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State v. Humphrey

Court of Criminal Appeals of Tennessee, Nashville

September 19, 2017

STATE OF TENNESSEE
v.
SAVANNAH HUMPHREY

          Session July 19, 2017

         Appeal from the Circuit Court for Montgomery County No. 41400113 William R. Goodman III, [1] Judge.

         Defendant, Savannah Humphrey, was convicted of one count of aggravated child abuse and one count of aggravated child neglect for injuries sustained by the three-month-old victim while in Defendant's care. On appeal, Defendant challenges the sufficiency of the evidence and argues that the trial court erred in denying her motion for judgment of acquittal. Based upon our review of the record, we affirm the judgments of the trial court.

         Tenn. R. App. P. 3 Appeal as of Right; Judgments of the Circuit Court Affirmed.

          Stephanie Ritchie Mize (on appeal) and Jeffry Grimes (at trial), Clarksville, Tennessee, for the appellant, Savannah Ellen Humphrey.

          Herbert H. Slatery III, Attorney General and Reporter; Benjamin A. Ball, Senior Counsel; John W. Carney, District Attorney General; and Kimberly S. Lund, Assistant District Attorney General, for the appellee, State of Tennessee.

          Timothy L. Easter, J., delivered the opinion of the court, in which James Curwood Witt, Jr., and John Everett Williams, JJ., joined.

          OPINION

          TIMOTHY L. EASTER, JUDGE.

         Factual and Procedural Background

         Defendant was indicted by the Montgomery County Grand Jury with one count of aggravated child abuse and one count of aggravated child neglect. The victim in this case was the three-month-old daughter of Defendant's cousin, Lelia Burke, whom Defendant was watching while Ms. Burke was at work. Ms. Burke explained that she had grown up with Defendant and had been paying her to watch the victim for a couple of weeks prior to the incident in question. Defendant also cared for three or four other children, including her own young son and daughter.

         On June 12, 2013, Ms. Burke dropped the victim off at the Defendant's apartment around 4:15 or 4:30 a.m. Ms. Burke stated that the victim had a "little sniffle" but was otherwise fine. Ms. Burke told the victim that she loved her and gave her a kiss before leaving for work.

         Around 1:30 p.m., Defendant's neighbor, Ciara Jenkins, texted Defendant and asked to borrow a cigarette. Ms. Jenkins borrowed $5 from Defendant to buy cigarettes from the store near their apartments, ate lunch, and then met Defendant around 1:45 p.m. to smoke the cigarettes. Ms. Jenkins and Defendant went to the front porch of their apartment building to smoke. Ms. Jenkins described Defendant as acting normal and calm. Defendant said that she had fed the baby and put her down. Ms. Jenkins and Defendant spent about fifteen to twenty minutes smoking, talking, and using their phones-Ms. Jenkins was texting while Defendant was reading their horoscopes. During this time, Defendant's son was running up and down the interior hallway of the apartment building, knocking on the windows. Ms. Jenkins believed that he was trying to get Defendant's attention, but Defendant ignored him and continued using her phone.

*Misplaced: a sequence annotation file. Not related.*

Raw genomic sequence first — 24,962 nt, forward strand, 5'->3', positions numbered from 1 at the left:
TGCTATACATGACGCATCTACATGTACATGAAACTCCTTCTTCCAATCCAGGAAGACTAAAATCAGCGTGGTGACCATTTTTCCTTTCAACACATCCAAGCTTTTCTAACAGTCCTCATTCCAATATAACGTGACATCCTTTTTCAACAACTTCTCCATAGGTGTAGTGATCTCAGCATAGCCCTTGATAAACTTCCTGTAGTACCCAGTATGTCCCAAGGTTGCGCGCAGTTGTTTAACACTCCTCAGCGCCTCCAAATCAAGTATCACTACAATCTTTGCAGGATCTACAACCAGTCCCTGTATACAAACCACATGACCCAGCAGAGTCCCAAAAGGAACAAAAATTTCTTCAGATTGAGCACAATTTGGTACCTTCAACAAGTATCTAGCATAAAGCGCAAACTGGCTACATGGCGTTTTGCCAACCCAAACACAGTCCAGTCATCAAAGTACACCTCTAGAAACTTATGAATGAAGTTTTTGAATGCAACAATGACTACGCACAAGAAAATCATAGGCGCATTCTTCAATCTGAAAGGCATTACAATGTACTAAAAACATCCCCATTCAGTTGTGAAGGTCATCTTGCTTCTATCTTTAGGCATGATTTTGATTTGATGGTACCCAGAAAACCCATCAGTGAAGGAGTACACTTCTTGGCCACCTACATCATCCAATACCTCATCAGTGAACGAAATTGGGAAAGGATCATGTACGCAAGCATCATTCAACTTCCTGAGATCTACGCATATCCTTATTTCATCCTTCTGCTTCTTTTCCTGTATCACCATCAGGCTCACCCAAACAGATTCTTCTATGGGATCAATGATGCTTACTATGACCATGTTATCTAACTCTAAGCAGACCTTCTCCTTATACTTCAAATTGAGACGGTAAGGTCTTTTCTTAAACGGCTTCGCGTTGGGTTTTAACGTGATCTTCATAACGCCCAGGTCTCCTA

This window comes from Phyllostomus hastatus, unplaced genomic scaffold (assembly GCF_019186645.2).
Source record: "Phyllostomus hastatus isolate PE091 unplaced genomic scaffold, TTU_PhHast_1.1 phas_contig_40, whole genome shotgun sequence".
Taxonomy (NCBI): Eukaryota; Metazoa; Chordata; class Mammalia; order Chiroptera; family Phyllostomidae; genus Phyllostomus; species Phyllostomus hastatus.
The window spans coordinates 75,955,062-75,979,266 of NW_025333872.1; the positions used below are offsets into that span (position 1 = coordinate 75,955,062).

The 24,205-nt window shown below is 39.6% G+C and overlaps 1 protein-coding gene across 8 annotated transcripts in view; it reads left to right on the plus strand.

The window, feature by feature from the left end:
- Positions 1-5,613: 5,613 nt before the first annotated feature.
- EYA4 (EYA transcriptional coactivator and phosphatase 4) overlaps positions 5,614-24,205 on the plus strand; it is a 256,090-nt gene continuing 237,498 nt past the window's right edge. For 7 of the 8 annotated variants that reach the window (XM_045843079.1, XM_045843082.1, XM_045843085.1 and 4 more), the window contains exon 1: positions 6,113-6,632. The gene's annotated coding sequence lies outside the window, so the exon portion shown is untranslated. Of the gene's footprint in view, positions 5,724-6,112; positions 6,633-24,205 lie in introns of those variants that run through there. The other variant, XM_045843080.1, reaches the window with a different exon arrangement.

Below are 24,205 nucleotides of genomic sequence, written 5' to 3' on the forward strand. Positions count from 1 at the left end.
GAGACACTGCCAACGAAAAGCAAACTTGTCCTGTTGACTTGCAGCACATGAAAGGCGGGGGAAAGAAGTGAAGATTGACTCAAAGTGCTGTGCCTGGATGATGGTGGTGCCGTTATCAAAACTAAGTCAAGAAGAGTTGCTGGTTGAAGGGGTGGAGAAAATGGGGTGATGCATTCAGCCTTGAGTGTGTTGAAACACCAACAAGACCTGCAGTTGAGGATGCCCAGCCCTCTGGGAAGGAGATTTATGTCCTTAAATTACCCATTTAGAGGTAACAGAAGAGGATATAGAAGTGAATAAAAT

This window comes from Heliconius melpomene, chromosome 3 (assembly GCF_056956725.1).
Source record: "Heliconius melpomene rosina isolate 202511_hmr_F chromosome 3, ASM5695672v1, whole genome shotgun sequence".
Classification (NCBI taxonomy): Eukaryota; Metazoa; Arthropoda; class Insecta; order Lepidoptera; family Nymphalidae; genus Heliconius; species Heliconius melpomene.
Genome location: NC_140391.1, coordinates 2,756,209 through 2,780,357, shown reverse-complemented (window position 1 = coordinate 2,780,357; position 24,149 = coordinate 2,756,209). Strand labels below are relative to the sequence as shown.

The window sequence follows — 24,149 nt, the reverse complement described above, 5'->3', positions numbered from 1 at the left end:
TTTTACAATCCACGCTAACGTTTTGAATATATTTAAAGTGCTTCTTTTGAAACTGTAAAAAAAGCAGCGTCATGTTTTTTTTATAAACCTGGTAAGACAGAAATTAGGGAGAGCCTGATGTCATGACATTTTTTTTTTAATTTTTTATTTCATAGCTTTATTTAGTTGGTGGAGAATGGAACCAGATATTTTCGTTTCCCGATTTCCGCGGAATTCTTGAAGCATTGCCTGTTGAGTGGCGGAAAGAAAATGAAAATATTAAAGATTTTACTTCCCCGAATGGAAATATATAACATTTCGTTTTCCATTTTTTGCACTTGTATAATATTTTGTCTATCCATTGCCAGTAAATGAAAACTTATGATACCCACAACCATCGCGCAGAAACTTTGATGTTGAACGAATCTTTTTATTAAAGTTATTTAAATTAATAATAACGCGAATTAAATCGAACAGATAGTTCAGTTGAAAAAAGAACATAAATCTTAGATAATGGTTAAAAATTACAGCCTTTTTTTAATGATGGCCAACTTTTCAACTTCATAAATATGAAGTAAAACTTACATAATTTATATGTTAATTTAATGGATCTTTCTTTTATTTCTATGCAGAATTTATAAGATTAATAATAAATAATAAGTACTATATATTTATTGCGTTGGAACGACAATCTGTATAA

When the women got up to go back inside, Ms. Jenkins saw Defendant's two-year-old daughter with the victim dangling in her arms. As Ms. Jenkins described it, the two-year-old was "pulling the baby." Ms. Jenkins said that the victim's head was back, and she knew the victim was unconscious. There was "spit up" on the victim. Defendant followed Ms. Jenkins into the hallway, grabbed the victim from her daughter, and told Ms. Jenkins to call 911. 911 received the call at 2:03 p.m.[2] While Ms. Jenkins was on the phone, Defendant put her daughter back inside the apartment, laid the victim on the ground, and began performing cardiopulmonary resuscitation (CPR). Ms. Jenkins described Defendant as appearing nervous, but she otherwise seemed to be performing CPR correctly. Ms. Jenkins denied ever touching the victim.

         Officer Justin Doolittle of the Clarksville Police Department was the first to respond to the 911 call. When he arrived, Defendant and Ms. Jenkins were standing over the victim, who was gray in color and was not breathing. Defendant said that she had fed the victim and laid her down for a nap and that, when she checked fifteen minutes later, the victim had vomited. When Defendant cleared the vomit, she noticed that the victim was not breathing. Defendant began performing CPR, then ran out into the hallway and asked a neighbor to call 911. Defendant told Officer Doolittle that the victim had been lying in a "small bassinet . . . like a child seat swing type deal, " but Officer Doolittle did not see any vomit on the seat or anywhere around it. Even though the apartment was dirty, including broken eggs on the kitchen floor and overturned couch cushions, Officer Doolittle did not see any vomit on any rags or blankets in the apartment or anywhere on Defendant.

         Michael Rios, an emergency responder with Clarksville Fire and Rescue, arrived soon after Officer Doolittle and saw Defendant performing CPR on the victim. He and his partner took over chest compressions and rescue breathing. The victim was pale, had no pulse, was not breathing, and showed no signs of life. After several minutes of CPR, the firemen briefly detected a pulse, but it quickly faded. They continued performing CPR until the paramedics arrived. Mr. Rios testified that he repositioned the victim's head by slightly tilting it to clear her airway. Mr. Rios ...


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